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What's best option for drive home from hospital

Discussion in 'Knee Replacement Pre-Op Area' started by klinkmcbear, May 11, 2019.

  1. klinkmcbear

    klinkmcbear new member
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    I'm having total knee replacement next week. We're trying to figure out the best option for the ride home from the hospital. We have a few options:

    - Toyota Highlander SUV - front bucket seat, or back bench seat. This vehicle seems to be not too high, but maybe a little low?? What's the best height to make getting in and out the easiest?

    - Toyota Tundra pick up truck - front bucket seat or back seat. I would have to step up into this. There is a good running board that I could use my better leg on. Maybe this would be better because I wouldn't have to worry about being too low?

    I've also heard to bring pillows to pad/adjust your leg for the ride. Any other hints to make things a little smoother?

    One other car related question. There is an engagement party for my son and his fiance 2 1/2 weeks post op. It will be a five hour drive - will that be realistic for me?

    thanks a lot,
    kathleen
     
  2. Jockette

    Jockette FORUM ADVISOR Forum Advisor

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    Personally I wouldn’t opt for the truck. I can’t imagine a Highlander being too low.

    A 5 hour car ride 2.5 weeks post op is not going to work well, I wouldn’t plan on going. I’m sure you don’t want to miss this event, but you won’t be up to it.
     
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  3. tylermit

    tylermit junior member

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    I would use what ever vehicle has the longest leg room for the ride. You will want to keep your leg extended as straight as you can. Yes to the pillows to shim your leg up so it bends as little as possible off the seat. I had a 1 hour 20 minute ride from the hospital. Not fun. I doubt you would want to take a 5 hour ride at 2.5 weeks. You will still be in the very painful period.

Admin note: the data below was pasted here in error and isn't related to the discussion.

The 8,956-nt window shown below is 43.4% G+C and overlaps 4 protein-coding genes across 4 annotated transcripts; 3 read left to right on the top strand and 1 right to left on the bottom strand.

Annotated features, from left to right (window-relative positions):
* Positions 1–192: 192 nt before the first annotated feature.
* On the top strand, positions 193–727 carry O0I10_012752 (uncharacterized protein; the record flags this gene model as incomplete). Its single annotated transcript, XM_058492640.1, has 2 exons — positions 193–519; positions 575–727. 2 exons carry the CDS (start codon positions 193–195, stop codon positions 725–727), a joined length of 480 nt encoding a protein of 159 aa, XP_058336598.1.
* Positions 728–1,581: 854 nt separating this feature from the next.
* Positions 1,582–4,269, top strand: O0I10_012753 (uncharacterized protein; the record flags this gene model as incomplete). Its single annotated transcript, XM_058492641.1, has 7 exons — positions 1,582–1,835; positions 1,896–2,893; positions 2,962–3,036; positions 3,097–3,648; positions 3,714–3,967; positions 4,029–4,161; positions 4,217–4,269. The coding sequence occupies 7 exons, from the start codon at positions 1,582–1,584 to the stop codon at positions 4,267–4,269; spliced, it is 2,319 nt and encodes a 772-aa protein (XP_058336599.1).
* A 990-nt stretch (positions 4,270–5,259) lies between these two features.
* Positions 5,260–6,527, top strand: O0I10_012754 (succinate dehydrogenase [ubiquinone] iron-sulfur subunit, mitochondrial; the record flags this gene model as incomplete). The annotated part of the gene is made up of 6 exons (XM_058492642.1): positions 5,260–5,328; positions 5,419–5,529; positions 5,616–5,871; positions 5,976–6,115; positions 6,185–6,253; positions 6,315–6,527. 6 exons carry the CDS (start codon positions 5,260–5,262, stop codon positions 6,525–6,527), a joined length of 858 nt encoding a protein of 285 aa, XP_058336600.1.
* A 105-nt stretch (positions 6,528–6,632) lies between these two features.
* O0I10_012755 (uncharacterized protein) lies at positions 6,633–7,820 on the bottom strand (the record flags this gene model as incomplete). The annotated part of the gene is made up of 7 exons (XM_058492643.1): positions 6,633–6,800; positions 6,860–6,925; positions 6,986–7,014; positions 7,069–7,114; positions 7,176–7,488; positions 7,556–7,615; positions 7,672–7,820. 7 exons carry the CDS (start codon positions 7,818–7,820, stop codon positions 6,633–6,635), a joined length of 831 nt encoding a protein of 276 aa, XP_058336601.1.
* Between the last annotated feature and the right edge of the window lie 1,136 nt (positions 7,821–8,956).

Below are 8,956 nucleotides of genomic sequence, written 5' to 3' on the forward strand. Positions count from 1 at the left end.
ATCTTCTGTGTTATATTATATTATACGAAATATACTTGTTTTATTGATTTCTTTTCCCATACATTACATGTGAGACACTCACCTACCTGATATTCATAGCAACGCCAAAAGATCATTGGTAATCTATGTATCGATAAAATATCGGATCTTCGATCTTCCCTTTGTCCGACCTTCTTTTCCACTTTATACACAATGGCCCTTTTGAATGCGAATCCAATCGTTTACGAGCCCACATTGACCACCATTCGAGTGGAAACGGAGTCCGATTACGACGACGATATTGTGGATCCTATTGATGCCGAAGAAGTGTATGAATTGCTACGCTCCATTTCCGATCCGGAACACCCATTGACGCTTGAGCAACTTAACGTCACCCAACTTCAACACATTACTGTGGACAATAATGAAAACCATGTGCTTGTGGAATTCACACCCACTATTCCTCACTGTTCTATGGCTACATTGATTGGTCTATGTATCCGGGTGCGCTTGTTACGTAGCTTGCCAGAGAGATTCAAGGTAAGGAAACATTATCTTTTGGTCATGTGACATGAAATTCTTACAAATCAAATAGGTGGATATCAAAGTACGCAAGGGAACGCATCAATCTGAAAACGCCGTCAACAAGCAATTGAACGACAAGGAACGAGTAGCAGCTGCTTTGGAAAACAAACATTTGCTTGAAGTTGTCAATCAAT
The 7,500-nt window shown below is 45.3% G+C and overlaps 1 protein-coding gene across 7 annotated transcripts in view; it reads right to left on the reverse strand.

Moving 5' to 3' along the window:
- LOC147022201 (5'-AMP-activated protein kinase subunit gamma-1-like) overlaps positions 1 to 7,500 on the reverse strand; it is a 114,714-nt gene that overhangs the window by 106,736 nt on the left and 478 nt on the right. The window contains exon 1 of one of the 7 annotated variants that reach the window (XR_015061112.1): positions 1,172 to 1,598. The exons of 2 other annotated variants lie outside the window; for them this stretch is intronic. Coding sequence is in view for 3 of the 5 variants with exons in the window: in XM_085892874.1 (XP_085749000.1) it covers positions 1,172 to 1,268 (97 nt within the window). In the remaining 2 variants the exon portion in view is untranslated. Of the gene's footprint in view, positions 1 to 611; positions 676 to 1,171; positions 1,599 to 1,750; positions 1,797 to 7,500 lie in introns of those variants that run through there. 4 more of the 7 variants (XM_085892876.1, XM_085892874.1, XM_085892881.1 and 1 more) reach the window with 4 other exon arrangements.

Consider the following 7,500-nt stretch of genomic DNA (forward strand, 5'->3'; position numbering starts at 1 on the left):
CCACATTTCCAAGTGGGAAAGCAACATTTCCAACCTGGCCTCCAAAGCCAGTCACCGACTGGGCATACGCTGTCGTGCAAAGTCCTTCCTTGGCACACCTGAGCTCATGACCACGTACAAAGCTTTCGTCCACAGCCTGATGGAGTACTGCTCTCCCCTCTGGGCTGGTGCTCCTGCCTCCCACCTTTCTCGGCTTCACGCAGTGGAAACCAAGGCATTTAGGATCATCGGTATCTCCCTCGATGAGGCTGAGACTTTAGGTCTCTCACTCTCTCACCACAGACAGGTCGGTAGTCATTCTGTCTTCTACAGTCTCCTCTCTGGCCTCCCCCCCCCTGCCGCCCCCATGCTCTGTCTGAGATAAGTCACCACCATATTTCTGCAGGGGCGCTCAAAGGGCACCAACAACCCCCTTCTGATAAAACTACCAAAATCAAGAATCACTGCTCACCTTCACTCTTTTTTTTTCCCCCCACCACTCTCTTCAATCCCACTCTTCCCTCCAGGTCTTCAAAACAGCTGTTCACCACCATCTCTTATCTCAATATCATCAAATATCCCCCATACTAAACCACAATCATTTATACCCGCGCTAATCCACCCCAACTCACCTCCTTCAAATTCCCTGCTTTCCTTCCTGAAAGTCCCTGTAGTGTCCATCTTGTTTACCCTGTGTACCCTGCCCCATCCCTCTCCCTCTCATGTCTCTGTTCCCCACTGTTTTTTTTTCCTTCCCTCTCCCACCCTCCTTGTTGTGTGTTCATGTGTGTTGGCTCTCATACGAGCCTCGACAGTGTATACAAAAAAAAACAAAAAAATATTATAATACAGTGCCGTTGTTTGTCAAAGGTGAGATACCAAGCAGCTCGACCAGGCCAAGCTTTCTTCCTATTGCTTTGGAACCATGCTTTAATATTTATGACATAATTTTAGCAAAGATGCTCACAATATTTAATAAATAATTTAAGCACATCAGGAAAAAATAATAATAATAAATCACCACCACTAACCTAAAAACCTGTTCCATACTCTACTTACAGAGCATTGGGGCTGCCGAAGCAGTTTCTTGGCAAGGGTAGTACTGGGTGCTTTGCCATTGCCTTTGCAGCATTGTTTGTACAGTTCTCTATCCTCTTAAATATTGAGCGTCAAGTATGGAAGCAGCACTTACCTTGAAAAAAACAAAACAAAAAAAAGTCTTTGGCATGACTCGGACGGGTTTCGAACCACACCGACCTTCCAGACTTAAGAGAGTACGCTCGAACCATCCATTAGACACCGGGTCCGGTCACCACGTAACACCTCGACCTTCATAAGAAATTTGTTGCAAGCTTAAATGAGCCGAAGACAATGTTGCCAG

4. Celle

    Celle FORUM ADVISOR Forum Advisor

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    Whichever vehicle you use, sit on the back seat, with your leg elevated on pillows.

    Have a little practice before your surgery, and see which vehicle is easier to get into and out of with one stiff leg.

    No, a 5-hour drive and a party will not be a good idea at 2.5 weeks post-op. You'd be miserable!
    This article indicates the level of activity you should expect post-op:
    Activity progression for TKRs
     
  5. Bionic

    Bionic post-grad

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    @klinkmcbear
    I would do a test run beforehand to see how you get on manoeuvring in and out if the car.

    Last Monday I was just over 9 weeks post op when we went on a 4.5 hour journey to my brother in laws 70th birthday party. We stopped twice in each direction to give my knee a break. It worked fine but I couldn't have imagined doing it at 2.5 weeks.
     
  6. rosieNZ

    rosieNZ member

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    Hi Kathleen
    Practice! I did. I pretended my knee didnt function. Boy did that show up the car issues.